Degraded Speech stimuli consisted of two sets of 135 words selected from the MRC psycholinguistic database59. Search parameters included words with 4 to 6 phonemes, 5 to 8 letters, and a familiarity rating of over 400. The audio was degraded using noise vocoding through 6 logarithmically-spaced channels from 100 to 4000Hz60,61. We determined the number of channels in prior pilot sessions to achieve a medium level of word identification difficulty. Given our interest in temporal factors associated with audiovisual speech processing, this spectral manipulation was chosen as the principle method of limiting intelligibility because it does not mask the temporal structure of the amplitude envelope62. However in order to create conditions more comparable to our McGurk paradigm, a constant level of low amplitude background noise was also added, in the form of a phase-scrambled version of the original voice recording with a signal-to-noise ratio of 10dB.
There were two repeated-measures factors: task (McGurk versus Degraded Speech) and asynchrony ordering (asynchronies presented either in random order, or kept constant during a block of trials). These were combined to create four conditions, which were performed by all participants. In the Blocked conditions for both McGurk and Degraded Speech tasks, asynchronies changed incrementally every 15 trials starting with the most extreme auditory lead, and ending with the most extreme auditory lag. This was done to avoid uncontrolled fluctuations in the magnitude of aftereffects from temporal recalibration55 accompanying each block transition, that might otherwise occur if the sequence of blocks were randomised. It was outside the scope of this study to systematically examine any effects of auditory lag adaptation on the characteristics of the asynchrony function63, as these might anyway have been mixed with practice effects due to the sequential order of asynchronies. We also manipulated the retest interval as a between-subjects variable: 20 participants repeated the same task (either McGurk or Degraded Speech) twice in a single session, performing the other task a week later; the other 16 participants performed both tasks within-session, repeating them a week later. Order of task and randomisation conditions were independently counterbalanced, either within or between sessions respectively, depending on the retest-interval group.
Each task began with at least 15 practice trials. No performance feedback was given in either task. In the McGurk task (see Fig. 1a), each trial commenced with a fixation display. Following a key press and a blank interval (duration randomly selected from the range 1000ms±500ms), a movie was displayed for 3000ms. The onset of the speech event was timed to start on average at 1500ms from the start of the movie, with random jittering of ±500ms. On each trial the stimulus pairing was selected pseudo-randomly. For the Randomised condition only, audiovisual asynchrony was also selected pseudo-randomly. A secondary task involved detecting a dot, which appeared with a probability of 50% on the speaker’s tongue at about 800ms following movie onset (taking into account the jitter described above). Participants were instructed to attend to the mouth of the speaker in order to detect the dot, and to listen to what the speaker said.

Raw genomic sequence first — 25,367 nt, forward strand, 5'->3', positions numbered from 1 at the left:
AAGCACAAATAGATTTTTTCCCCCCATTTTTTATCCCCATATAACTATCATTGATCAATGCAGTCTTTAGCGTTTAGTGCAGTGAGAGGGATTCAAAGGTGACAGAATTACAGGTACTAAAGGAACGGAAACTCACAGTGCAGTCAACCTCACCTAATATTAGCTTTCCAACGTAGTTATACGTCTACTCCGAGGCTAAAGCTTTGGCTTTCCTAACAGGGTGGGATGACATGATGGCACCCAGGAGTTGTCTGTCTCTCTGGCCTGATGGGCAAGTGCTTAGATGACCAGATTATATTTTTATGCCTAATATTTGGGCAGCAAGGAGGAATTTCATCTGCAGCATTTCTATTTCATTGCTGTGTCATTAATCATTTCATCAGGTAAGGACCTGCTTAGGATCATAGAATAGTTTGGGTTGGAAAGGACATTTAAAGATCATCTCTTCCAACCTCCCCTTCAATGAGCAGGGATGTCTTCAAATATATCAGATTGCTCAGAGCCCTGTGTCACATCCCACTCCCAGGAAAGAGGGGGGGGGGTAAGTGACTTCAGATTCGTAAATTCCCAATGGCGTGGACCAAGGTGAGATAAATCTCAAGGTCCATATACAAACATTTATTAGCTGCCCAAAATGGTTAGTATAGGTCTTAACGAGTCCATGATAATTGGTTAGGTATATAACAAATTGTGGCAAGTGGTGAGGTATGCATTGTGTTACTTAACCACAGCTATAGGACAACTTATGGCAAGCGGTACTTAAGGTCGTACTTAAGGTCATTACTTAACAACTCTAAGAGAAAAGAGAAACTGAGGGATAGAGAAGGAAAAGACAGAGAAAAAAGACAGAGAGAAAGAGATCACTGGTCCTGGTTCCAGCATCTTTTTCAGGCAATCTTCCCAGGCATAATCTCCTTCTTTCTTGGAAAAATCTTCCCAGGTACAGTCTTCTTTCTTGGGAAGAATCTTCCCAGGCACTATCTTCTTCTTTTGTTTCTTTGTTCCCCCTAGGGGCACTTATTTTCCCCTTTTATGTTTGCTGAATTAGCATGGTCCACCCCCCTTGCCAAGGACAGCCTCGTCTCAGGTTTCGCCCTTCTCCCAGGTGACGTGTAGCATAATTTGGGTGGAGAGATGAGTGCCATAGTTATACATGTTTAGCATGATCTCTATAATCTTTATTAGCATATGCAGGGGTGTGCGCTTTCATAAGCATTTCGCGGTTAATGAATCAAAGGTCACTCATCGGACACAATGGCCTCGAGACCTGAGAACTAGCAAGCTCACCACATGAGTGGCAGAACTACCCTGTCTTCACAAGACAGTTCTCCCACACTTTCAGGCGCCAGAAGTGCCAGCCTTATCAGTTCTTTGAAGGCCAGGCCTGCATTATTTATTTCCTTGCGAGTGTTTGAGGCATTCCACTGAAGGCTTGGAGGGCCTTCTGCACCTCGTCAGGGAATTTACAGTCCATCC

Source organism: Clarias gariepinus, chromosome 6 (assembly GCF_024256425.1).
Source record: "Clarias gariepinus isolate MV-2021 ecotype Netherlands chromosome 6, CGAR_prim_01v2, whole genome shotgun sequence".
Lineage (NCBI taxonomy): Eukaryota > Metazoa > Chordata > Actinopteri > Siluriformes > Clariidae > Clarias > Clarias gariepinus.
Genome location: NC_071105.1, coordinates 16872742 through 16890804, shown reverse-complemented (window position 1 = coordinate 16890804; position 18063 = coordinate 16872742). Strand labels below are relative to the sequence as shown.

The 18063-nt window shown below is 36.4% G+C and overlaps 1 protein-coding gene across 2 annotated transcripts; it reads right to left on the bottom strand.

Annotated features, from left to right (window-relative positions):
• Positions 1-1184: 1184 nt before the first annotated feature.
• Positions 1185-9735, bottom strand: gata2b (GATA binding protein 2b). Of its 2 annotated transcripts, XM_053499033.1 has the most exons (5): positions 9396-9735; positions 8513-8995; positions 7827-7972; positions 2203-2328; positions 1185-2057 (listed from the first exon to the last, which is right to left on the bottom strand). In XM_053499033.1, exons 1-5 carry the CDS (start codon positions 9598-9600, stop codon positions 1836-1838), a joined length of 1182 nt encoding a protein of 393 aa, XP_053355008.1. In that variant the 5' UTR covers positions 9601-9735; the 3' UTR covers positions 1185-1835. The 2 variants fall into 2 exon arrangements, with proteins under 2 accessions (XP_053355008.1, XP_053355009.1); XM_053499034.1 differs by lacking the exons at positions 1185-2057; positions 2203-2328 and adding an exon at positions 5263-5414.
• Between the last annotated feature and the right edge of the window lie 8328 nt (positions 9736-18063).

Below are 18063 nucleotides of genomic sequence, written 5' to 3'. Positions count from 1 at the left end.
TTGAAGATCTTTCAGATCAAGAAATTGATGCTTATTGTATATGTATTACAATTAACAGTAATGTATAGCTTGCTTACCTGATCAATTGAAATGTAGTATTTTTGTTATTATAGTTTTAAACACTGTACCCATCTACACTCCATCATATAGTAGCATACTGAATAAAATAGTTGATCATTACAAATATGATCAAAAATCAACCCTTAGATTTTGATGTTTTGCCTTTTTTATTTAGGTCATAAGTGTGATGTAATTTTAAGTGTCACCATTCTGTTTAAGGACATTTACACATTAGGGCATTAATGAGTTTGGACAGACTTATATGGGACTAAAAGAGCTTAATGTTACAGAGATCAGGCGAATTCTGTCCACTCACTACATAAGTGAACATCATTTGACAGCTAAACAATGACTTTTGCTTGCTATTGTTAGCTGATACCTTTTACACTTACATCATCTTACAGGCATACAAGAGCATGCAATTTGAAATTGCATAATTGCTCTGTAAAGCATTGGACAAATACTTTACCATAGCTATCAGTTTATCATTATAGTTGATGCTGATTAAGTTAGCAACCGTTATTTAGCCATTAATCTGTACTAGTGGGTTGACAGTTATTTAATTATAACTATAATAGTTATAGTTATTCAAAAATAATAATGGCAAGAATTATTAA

At the end of the movie, participants were first visually prompted to indicate whether they had heard the phonemes /ba/, /bda/, or /da/, by pressing either the left, down, or right arrow keys on the keyboard. In common with previous studies of temporal functions for McGurk illusion29,58 we presented this limited number of options, which represent the percepts most typically reported for the present audiovisual combinations31,64, in order to simplify coding of percepts that were visually-driven versus auditory-driven, and thus to construct a single temporal response function. After the McGurk response, participants were then prompted to indicate whether or not they had detected a dot. Participants completed a total of 288 trials, with 8 repetitions of each of the four lip/voice combinations for each of 9 asynchronies. While the procedure of probing what was heard is common in McGurk studies, the visual probe was introduced here to encourage participants to direct their gaze and attention towards the visual lip movements, in case they become disengaged when lip-movements were highly asynchronous.
In the Degraded Speech task (Fig. 1b), a movie of a randomly selected spoken word was presented for 2000ms. Participants then had to repeat the word verbally. The experimenter checked the response against the correct word shown on a separate display out of sight of the participant, and manually coded the response as either correct or incorrect using a separate keyboard. No feedback was provided. Participants completed 135 trials in total (15 samples of each of 9 asynchronies). A unique word stimulus was presented on each trial without repetition. For different replications of the Degraded Speech paradigm (e.g. with randomised versus blocked asynchronies), a different word set was used, with counterbalancing.